I was lucky enough to have a bit of closure to the whole experience, when years later in 1986 I was invited back to give a design lecture at UNAM, the National Autonomous University of Mexico. After my talk, the rector of the design school formally presented me with a book called La Grafica Del ’68, featuring the anti-government graphics designed by the students for the uprising. He publicly thanked me for creating a graphic language for the Olympics that they transformed into protest posters and other public images. He himself was one of the student protestors in ’68. Even now when I remember this moment I feel flooded with emotion—it was a surprisingly strong reaction. It felt like a cleansing when he gave me that book. Again, “dirty” was a real feeling—and it felt lifted.


Student protest graphics

EB: That’s a really beautiful moment, and it seems to revolve around a revealing contradiction. As a former student protestor, why was the rector thanking you for creating the same identity that he worked so hard to subvert decades ago?

LW: That’s a good question, and I don’t have a simple answer. At the Olympic Committee we were all working very hard to make the Olympics successful, which felt very important for the future of Mexico, regardless of politics. I believe in the Olympics, and I think the purpose of the ancient games was to come together in peace, to put down arms and have a friendly sports competition. Whether that was ever really accomplished I don’t know, but I still like the thought. As the stories of students being killed became a horrible reality, working for the Olympic Committee became a very bittersweet experience. I could have walked away from the program when we started to realize the reality of the violence. It was a complicated place to be caught between. When the rector presented me with the book, I realized that I was incredibly proud of my work for the Olympic Committee, and also proud that the graphics were seen as giving the students a visual vocabulary to speak through, or speak against.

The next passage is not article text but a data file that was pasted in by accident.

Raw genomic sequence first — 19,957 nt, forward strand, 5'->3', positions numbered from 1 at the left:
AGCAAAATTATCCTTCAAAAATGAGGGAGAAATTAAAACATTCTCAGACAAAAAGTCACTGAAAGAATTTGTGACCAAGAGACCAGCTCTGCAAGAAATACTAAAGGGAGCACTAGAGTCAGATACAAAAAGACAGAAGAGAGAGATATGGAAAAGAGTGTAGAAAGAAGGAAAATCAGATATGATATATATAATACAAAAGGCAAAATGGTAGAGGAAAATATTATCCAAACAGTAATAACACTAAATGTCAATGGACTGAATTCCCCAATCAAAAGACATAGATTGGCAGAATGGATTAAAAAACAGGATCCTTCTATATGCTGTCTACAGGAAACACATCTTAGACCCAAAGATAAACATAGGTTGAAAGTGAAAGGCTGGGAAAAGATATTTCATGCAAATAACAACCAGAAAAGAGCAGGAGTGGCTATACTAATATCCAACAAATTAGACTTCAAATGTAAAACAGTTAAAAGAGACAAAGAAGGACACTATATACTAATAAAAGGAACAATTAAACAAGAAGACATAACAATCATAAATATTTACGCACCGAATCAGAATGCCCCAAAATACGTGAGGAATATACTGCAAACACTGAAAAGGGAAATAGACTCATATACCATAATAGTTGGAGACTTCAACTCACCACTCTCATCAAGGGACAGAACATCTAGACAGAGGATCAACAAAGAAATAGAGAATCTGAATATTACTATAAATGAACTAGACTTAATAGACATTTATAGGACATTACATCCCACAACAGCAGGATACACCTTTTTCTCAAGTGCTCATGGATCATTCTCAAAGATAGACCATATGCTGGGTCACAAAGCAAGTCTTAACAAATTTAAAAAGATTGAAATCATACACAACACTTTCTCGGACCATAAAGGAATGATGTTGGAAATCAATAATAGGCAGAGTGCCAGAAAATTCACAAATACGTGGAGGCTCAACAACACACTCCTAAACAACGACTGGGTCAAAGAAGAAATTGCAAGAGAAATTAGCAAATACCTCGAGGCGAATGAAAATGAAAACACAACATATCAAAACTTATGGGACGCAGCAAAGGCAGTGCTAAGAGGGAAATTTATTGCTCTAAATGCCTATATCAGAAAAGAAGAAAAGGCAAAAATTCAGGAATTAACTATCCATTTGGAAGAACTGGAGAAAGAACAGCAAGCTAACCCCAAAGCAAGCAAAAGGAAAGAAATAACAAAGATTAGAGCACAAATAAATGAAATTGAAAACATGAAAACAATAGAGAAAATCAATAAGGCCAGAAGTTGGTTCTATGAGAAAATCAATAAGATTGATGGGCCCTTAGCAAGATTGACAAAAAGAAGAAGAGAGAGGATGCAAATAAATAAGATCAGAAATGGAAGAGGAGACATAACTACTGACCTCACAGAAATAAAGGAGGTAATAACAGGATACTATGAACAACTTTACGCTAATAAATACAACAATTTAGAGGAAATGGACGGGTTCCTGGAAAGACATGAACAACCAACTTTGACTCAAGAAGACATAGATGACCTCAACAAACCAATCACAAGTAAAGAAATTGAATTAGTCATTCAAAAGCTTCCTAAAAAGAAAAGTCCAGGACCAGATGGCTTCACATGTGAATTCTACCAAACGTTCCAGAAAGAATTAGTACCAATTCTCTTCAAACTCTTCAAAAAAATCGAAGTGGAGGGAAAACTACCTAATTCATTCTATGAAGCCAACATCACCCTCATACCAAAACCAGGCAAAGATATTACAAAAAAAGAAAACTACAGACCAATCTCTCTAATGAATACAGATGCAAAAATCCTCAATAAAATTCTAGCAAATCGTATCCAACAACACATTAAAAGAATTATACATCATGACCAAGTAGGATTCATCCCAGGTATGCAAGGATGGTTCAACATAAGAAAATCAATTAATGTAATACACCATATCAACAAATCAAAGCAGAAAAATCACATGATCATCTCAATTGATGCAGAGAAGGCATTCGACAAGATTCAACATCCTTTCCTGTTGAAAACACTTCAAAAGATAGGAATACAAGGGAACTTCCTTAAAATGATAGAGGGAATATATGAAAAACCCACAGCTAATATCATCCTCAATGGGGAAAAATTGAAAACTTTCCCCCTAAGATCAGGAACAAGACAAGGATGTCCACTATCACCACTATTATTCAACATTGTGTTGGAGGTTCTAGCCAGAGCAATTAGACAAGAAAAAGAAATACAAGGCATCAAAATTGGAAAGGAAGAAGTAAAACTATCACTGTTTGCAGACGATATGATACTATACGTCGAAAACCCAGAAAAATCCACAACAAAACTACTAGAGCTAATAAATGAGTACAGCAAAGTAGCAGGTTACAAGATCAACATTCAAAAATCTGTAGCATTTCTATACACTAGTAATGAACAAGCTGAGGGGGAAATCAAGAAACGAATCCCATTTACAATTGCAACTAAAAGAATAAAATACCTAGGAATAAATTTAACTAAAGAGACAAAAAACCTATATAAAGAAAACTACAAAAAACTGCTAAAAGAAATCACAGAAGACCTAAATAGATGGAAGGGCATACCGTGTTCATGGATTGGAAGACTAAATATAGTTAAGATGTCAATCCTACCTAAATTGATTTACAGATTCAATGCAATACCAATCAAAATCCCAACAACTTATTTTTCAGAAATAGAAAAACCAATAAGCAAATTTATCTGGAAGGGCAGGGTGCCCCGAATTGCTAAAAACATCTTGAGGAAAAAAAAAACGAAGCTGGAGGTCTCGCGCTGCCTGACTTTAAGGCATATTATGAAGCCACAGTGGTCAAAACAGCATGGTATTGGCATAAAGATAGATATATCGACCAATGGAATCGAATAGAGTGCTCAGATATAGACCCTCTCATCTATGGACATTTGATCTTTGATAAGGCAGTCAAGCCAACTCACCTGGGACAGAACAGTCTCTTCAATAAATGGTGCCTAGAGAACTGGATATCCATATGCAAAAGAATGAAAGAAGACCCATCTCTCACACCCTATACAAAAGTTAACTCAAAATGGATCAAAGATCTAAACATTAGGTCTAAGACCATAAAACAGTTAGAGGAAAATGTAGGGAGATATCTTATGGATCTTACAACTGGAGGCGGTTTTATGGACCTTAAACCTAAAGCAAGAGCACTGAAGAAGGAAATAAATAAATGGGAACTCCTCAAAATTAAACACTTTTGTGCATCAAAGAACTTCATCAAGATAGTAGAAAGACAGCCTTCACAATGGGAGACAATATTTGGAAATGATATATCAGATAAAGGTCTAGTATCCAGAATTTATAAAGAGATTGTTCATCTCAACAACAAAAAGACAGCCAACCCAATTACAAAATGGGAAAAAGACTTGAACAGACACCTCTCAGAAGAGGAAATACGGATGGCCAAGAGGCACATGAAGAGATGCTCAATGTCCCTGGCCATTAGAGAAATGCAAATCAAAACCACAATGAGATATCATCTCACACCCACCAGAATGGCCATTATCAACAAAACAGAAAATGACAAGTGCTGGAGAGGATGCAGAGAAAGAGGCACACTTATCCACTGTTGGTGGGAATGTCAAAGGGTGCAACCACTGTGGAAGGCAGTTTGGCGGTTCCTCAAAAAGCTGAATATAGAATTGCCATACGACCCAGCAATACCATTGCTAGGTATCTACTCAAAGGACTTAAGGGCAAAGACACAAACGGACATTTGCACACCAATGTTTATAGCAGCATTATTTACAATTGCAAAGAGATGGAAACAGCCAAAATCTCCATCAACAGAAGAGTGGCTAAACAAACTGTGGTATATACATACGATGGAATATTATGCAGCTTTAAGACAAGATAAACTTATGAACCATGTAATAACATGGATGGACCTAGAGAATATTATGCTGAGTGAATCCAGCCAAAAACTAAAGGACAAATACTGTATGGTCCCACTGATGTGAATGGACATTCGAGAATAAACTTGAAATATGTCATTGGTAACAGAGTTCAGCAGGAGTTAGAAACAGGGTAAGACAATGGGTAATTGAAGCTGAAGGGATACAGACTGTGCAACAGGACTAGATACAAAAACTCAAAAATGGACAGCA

EB: In a speech to students a year after the massacre, Javier Barros Sierra, the dean of UNAM, would proclaim  “Long live discrepancy!”—calling for a renewal of what he saw as an autonomous university’s purpose: to foster disagreement within culture and society. He called for students and artists to embrace the conversations that seemed irreconcilable, to demand democratic protest, and to act as a foil to the government’s suppression of resistance. In their exhibition, The Age of Discrepancies, curators Olivier Debroise and Cuauhtémoc Medina would frame the trajectory of Mexican art of the late 20th century in the context of Sierra’s proclamation, articulating an age defined by deliberate creative dissent in the wake of 1968. Their idea might serve as my final interpretation of your identity as well: discrepancy. Or, searching for peace while embracing the vibration of discord.


Lance&OlympicWall1967     MISC.97

This could be a conversation debating the idea of a designer’s complicity, but that suggests a passive relationship between the designer and the forces that shape our surroundings—a simplistic choice between the binary of engaging or not engaging. The idea of discrepancy seems more desirable, and would designate the designer as the interpreter of meaning, existing between conflicting ideologies, tasked with understanding and arranging these ideas into dialogue, and even dismantling them, if necessary. The Olympics are a salient example of something nations, as imagined communities, are constantly doing: reinventing themselves through both aspirational invention and duplicitous fabrication. You were working in a moment that was defined by discrepancies, between contradictory ideas that refused to resolve themselves neatly, and I think you found an honest way to celebrate just that very thought.